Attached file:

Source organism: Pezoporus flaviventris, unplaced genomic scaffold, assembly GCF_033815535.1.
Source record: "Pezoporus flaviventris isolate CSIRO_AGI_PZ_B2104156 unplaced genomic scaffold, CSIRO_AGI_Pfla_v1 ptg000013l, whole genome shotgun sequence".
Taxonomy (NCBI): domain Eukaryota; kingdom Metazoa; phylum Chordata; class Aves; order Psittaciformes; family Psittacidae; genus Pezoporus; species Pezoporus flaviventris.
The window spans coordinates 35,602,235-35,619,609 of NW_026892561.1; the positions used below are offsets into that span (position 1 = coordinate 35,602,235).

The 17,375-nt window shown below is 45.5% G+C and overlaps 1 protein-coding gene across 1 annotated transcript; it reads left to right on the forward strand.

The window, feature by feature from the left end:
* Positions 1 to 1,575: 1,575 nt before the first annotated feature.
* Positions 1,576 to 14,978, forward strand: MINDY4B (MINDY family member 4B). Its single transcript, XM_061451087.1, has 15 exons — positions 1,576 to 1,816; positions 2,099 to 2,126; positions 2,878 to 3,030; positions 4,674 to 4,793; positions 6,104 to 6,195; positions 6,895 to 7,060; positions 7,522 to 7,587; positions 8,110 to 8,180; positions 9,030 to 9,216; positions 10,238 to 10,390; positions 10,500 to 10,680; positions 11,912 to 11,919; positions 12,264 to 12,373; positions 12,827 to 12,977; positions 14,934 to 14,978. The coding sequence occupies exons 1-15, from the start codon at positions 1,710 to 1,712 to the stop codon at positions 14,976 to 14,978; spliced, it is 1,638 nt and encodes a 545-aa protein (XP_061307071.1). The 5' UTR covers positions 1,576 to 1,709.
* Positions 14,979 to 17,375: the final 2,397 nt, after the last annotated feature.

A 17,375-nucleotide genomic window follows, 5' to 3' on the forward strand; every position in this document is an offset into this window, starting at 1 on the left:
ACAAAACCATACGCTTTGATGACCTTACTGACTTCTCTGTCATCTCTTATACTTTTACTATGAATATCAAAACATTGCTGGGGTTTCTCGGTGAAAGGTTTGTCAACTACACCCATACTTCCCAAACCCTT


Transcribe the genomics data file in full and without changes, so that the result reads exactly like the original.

Source organism: Pezoporus flaviventris, unplaced genomic scaffold, assembly GCF_033815535.1.
Source record: "Pezoporus flaviventris isolate CSIRO_AGI_PZ_B2104156 unplaced genomic scaffold, CSIRO_AGI_Pfla_v1 ptg000013l, whole genome shotgun sequence".
Taxonomy (NCBI): domain Eukaryota; kingdom Metazoa; phylum Chordata; class Aves; order Psittaciformes; family Psittacidae; genus Pezoporus; species Pezoporus flaviventris.
The window spans coordinates 35,602,235-35,619,609 of NW_026892561.1; the positions used below are offsets into that span (position 1 = coordinate 35,602,235).

The 17,375-nt window shown below is 45.5% G+C and overlaps 1 protein-coding gene across 1 annotated transcript; it reads left to right on the forward strand.

The window, feature by feature from the left end:
* Positions 1 to 1,575: 1,575 nt before the first annotated feature.
* Positions 1,576 to 14,978, forward strand: MINDY4B (MINDY family member 4B). Its single transcript, XM_061451087.1, has 15 exons — positions 1,576 to 1,816; positions 2,099 to 2,126; positions 2,878 to 3,030; positions 4,674 to 4,793; positions 6,104 to 6,195; positions 6,895 to 7,060; positions 7,522 to 7,587; positions 8,110 to 8,180; positions 9,030 to 9,216; positions 10,238 to 10,390; positions 10,500 to 10,680; positions 11,912 to 11,919; positions 12,264 to 12,373; positions 12,827 to 12,977; positions 14,934 to 14,978. The coding sequence occupies exons 1-15, from the start codon at positions 1,710 to 1,712 to the stop codon at positions 14,976 to 14,978; spliced, it is 1,638 nt and encodes a 545-aa protein (XP_061307071.1). The 5' UTR covers positions 1,576 to 1,709.
* Positions 14,979 to 17,375: the final 2,397 nt, after the last annotated feature.

A 17,375-nucleotide genomic window follows, 5' to 3' on the forward strand; every position in this document is an offset into this window, starting at 1 on the left:
ACAAAACCATACGCTTTGATGACCTTACTGACTTCTCTGTCATCTCTTATACTTTTACTATGAATATCAAAACATTGCTGGGGTTTCTCGGTGAAAGGTTTGTCAACTACACCCATACTTCCCAAACCCTT